EC: What about your staff strength and their ability to discharge their stator responsibilities effectively?
We have so far reorganized the operations of the FIRS to enable alignment of the structures of the FIRS to the expectations of a modern tax authority. The process has led to the merger of offices and creation of one-stop- shops for improved service delivery to the tax payer. This has lessened the burden of taxpayers who can now transact their tax business at a single point instead of going to different tax offices for different services. The reorganization and restructuring efforts have contributed to providing improved career opportunities to staff of the Service to be rounded tax professionals as a result of the reorganization and realignment of functions, over 2,000 new job openings in specific skill driven areas, have been created with improved opportunity for career growth and development within the Service through training. The Service is encouraging staff without the required skills to acquire the necessary skills through institutional support for training and personal improvement of their competency levels. We are trying to fill existing vacancies with qualified personnel within and outside the system. It may interest you to note that by May 2009 this year, virtually all staff: management, senior and junior staff (out of the current 5,600 staff in place), have enjoyed specialized and industry/issue specific training and Study Tours, within and outside the country in the last five years.
EC: What are some of the revolutionary processes we bring in here?
Like I said earlier we have introduced Automated Bank Payment Process to ensure that tax collected daily by the FIRS from all parts of the country, is swept automatically, electronically, into the Central Bank of Nigeria (CBN) through our collecting and lead banks. This has largely addressed the issue of trapped funds in banks and reduced fraud in the collection system. Automation gives the Federal Government real time, almost minute by minute report on taxes collected by the FIRS. Cases of trapped or unremitted funds, were rampant when the FIRS operated the manual system. FIRS offices are also being computerized and tax administration processes, starting with the most critical, being reengineered, in preparation for an automated and fully integrated tax administration system.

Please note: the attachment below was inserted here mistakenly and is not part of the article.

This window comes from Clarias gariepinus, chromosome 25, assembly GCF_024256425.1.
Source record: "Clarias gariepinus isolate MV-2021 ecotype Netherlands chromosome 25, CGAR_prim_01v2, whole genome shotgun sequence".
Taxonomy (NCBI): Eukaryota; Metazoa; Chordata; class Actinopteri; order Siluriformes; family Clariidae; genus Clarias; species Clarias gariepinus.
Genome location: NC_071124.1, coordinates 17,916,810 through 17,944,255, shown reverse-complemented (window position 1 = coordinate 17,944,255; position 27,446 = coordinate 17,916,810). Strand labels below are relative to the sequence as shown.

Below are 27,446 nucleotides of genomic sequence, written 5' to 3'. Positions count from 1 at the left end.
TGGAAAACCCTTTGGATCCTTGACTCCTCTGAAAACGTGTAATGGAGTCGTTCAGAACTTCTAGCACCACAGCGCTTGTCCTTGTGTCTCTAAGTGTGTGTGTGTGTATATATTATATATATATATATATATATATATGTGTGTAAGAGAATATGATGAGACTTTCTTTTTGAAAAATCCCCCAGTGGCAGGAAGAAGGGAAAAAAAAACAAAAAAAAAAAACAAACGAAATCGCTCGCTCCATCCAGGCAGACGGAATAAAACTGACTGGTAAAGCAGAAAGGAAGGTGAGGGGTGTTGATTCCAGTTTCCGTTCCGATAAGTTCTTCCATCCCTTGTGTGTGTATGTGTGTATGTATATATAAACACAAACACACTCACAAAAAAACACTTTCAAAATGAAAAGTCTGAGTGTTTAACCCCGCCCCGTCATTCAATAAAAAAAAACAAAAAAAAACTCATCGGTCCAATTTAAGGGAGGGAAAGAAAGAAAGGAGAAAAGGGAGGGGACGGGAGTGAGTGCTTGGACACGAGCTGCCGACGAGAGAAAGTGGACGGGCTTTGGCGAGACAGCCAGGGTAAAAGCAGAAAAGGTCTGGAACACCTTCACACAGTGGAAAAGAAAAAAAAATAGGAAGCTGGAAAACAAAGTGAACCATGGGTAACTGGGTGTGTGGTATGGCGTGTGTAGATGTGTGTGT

EC: What is TIN Number you introduced recently all about?
It is Taxpayer Identification Number (TIN) which we introduce to complement automation as to link to the FIRS collection system.The Taxpayer Identification Number (TIN) is a 14 digit sequential number generated electronically as part of the registration process of the FIRS and assigned to all taxpayers, whether they are companies, enterprises or individuals. The idea is to enable each taxpayer have a unique identification number. Efforts are on to expand this to entrenching a unique taxpayer identification number nationwide in a manner that would connect all revenue authorities with Federal, State and Local Government stakeholders. A tax card scheme that will provide a one-stop access to taxpayer records and with which taxpayers could pay taxes has been released. Taxpayers could now pay taxes from the comfort of their homes through our online portal at www.firsonline.com. I must add that we are developing a robust tax payer database and registration process to support effective taxpayer assessment. This is because real time data and information is the live wire of any tax agency. Taxpayer registration is ongoing with Taxpayer Identification Numbers (TIN) being issued to taxpayers. Today, FIRS is generating TIN numbers for the corporate customers of all banks and their individual customers in the Federal Capital Territory, FCT. About 400,000 TIN have been issued to date to corporate and individual tax payers.
EC: How do you audit and enforce compliance to tax law, especially by big organizations?
Let me say that large tax payers especially those in the Oil and Gas sector are being audited. We have also computed the arrears of tax liabilities of some Federal, State and Local Government Ministries, Departments and Agencies (MDAs) and are in the process of enforcing the collection of all liabilities due. MDAs and companies are paying up their tax arrears. By mid-July this year- after just two months, we have realised N22. 6 billion from enforcement activities from payment of taxes due from MDA’s and companies. The efforts to collect all arrears and enforcement of liabilities due continues.
EC: Do you prosecute tax defaulters?